• The questions that we ask during the interview tend to be more geared towards what developers do at work - design systems and have discussions around their design choices, code their design up using a language and framework of their choice while having the full power of the internet at their disposal (hello StackOverflow!!). This should not require a lot of preparation.
  • If we are not moving forward with a candidate, we try to give immediate feedback that is more useful than a standard rejection email from the recruiter. Since candidates have spent so much time on Blend, this is a way to give something back to them.
  • We help candidates out during the interview. We show them that we want them to succeed.

This interview process is not perfect by any means since interviewing inherently is awkward in many ways. But the great thing about prioritizing candidate experience is that we also tend to get a better signal from the process. It is a win-win situation. This is not to say that I don’t appreciate candidates when they take the time to prepare for interviews. The kind of preparation that I would expect and love to see is company research. Asking deep questions about Blend’s business, culture, and principles shows that they care and want to be here. This makes for a great interviewing experience for the interviewer as well. The key to a good interview process is authenticity. Making the process your own and showing candidates that you care go a long way in enhancing the candidate experience.


The tech industry, like most other industries, is not immune to bias and discrimination. As an engineering manager, I have the opportunity to make a difference and hiring is a key area of focus. I have called it out here, not because I want to provide a solution or detail what I have done in this regard - but more to acknowledge that I am thinking constantly about how to get better in this area. I do not have a good enough story to tell and I am hoping to write more about this when I have stronger opinions on what works and what doesn’t.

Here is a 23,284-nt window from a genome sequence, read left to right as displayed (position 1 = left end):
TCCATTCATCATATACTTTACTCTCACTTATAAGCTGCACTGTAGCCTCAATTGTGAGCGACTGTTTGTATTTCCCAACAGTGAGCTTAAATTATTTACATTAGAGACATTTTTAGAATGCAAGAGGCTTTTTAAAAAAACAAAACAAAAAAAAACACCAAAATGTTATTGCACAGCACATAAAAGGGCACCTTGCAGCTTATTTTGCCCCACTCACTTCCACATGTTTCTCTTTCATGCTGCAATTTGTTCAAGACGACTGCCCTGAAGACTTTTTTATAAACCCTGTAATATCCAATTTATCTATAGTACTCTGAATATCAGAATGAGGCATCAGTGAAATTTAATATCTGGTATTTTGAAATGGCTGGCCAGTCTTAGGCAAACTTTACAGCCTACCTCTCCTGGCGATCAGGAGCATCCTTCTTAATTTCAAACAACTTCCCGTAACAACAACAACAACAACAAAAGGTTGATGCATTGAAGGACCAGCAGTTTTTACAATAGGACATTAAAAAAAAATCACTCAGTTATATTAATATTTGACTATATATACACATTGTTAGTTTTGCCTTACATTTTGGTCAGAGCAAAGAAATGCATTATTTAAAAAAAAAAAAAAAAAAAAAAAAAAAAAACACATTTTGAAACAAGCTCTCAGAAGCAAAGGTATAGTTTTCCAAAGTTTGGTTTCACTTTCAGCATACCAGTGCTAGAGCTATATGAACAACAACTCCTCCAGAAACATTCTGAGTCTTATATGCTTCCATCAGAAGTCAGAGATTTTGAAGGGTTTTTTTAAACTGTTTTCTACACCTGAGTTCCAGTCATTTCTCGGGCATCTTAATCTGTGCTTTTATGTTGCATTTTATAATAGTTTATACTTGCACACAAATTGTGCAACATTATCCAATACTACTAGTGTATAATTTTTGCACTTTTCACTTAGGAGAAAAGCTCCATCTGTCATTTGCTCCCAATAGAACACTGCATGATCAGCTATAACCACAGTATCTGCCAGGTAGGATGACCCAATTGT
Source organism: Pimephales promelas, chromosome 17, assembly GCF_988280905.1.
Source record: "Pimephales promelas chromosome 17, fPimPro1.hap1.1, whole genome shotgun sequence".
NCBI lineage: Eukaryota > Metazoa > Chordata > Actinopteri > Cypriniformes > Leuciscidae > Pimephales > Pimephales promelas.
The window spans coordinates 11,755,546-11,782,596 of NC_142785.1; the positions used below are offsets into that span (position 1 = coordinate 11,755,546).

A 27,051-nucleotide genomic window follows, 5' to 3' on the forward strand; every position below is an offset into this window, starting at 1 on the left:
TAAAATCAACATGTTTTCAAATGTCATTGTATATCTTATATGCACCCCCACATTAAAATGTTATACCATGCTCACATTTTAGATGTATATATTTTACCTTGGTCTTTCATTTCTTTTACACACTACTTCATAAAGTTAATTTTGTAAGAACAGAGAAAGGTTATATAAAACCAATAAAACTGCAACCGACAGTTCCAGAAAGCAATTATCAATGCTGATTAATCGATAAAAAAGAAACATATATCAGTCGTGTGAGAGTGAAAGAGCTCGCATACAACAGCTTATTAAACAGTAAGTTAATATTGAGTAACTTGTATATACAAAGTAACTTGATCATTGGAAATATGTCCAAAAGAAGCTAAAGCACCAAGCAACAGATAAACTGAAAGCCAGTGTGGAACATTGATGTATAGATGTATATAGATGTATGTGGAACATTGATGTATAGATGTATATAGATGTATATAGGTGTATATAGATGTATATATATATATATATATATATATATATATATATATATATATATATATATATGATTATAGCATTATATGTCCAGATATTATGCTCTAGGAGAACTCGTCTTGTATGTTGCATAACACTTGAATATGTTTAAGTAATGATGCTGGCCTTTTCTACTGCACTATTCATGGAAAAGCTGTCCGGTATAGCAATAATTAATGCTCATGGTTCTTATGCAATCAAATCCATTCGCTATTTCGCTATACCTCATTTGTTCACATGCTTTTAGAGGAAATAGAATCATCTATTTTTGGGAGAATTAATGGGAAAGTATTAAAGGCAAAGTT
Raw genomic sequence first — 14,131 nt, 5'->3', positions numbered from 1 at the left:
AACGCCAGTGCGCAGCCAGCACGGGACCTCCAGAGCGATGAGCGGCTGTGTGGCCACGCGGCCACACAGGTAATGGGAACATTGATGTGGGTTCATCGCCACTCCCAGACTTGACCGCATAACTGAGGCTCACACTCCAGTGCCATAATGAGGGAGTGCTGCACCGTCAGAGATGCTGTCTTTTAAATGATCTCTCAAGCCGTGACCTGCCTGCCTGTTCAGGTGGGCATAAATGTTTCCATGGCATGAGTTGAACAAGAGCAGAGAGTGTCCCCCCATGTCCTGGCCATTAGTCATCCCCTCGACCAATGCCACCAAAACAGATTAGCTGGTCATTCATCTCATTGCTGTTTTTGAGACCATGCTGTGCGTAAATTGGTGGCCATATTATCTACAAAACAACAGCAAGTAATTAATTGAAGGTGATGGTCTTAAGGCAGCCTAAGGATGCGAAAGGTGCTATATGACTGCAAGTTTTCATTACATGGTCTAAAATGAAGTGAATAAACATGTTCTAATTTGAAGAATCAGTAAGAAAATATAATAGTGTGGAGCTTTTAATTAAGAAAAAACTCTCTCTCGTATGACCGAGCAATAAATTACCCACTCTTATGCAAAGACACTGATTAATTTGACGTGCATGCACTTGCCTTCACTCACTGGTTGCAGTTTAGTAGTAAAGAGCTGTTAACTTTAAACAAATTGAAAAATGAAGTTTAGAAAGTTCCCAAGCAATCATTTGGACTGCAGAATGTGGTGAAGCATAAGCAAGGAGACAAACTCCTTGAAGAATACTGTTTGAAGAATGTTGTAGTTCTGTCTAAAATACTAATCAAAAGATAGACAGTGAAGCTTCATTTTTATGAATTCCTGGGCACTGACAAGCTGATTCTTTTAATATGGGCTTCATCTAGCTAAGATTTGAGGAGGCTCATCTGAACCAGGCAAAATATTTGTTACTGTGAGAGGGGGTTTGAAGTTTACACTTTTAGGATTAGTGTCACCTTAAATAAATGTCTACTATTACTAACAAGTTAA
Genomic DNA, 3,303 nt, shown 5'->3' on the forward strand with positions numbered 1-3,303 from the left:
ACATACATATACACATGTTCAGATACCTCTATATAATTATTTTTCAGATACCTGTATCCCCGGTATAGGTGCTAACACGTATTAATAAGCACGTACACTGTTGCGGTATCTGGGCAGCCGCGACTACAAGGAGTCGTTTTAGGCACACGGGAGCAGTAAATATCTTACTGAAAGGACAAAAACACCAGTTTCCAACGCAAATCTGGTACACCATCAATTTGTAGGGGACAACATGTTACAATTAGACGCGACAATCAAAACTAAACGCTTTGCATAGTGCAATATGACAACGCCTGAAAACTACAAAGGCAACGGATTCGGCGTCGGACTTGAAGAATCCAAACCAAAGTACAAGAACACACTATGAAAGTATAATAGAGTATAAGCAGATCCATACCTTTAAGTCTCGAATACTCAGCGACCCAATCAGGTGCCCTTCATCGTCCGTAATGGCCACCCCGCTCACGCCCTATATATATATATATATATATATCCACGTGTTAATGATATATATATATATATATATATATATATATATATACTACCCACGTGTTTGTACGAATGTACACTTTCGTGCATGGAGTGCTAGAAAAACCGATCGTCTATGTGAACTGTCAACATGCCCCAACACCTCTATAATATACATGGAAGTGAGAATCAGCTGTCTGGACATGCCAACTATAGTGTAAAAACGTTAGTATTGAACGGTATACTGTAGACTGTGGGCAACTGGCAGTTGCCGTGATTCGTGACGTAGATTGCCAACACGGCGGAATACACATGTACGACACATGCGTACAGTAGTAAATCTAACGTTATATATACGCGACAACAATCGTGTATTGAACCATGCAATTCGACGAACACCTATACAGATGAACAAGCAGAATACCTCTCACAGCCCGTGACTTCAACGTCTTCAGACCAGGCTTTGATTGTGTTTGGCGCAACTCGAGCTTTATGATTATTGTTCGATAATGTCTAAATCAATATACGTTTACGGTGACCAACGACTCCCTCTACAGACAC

There was a time in my career when I thought that closing a candidate is not my job as a hiring manager. Salary negotiation is hard. Selling is hard. And recruiters are good at it, so why not let them do it? That was until I realized how powerful it is for a hiring manager to deliver the offer. I, as a hiring manager, am best positioned to convey to the candidate how excited I am for them to be joining the team. I can talk to them about how I envision their role and career, how much they can learn and improve, and the impact they can have on making big things happen. In doing this, I take the help of various players - recruiters, our leadership team, senior engineers, etc can all play a vital role in closing. But it is me that drives this part of the process. It is an enriching and rewarding experience to be able to do this well and close candidates regularly.


  • I do not hesitate to end interviews early. I give them feedback as mentioned above and respectfully tell them we’re not moving forward. Candidates tend to appreciate the honesty and the fact that it saves time for both parties.
  • I prioritize hiring -ex) responding to recruiters, making time for interviews in my calendar, moving fast after an onsite, etc. There are few more important things than recruiting and I try to give it the importance it deserves.
  • I try to reinforce all the points made above with my team. Everybody in my team must be on the same page when it comes to how important hiring is and the mindset they need to have when conducting interviews.
  • Salary negotiation with a hiring manager is OK. There is a school of thought that negotiating with the manager can be awkward and can sour the relationship. What happens if someone on my team asks for a raise one month into their tenure? As a manager, I have to be comfortable having these discussions with candidates. I need to be able to explain why their salary is fair and be comfortable with saying no when necessary.

We must continue to change and evolve as conditions around us change. I am excited to see and write about how this process and my mindset changes over the next year.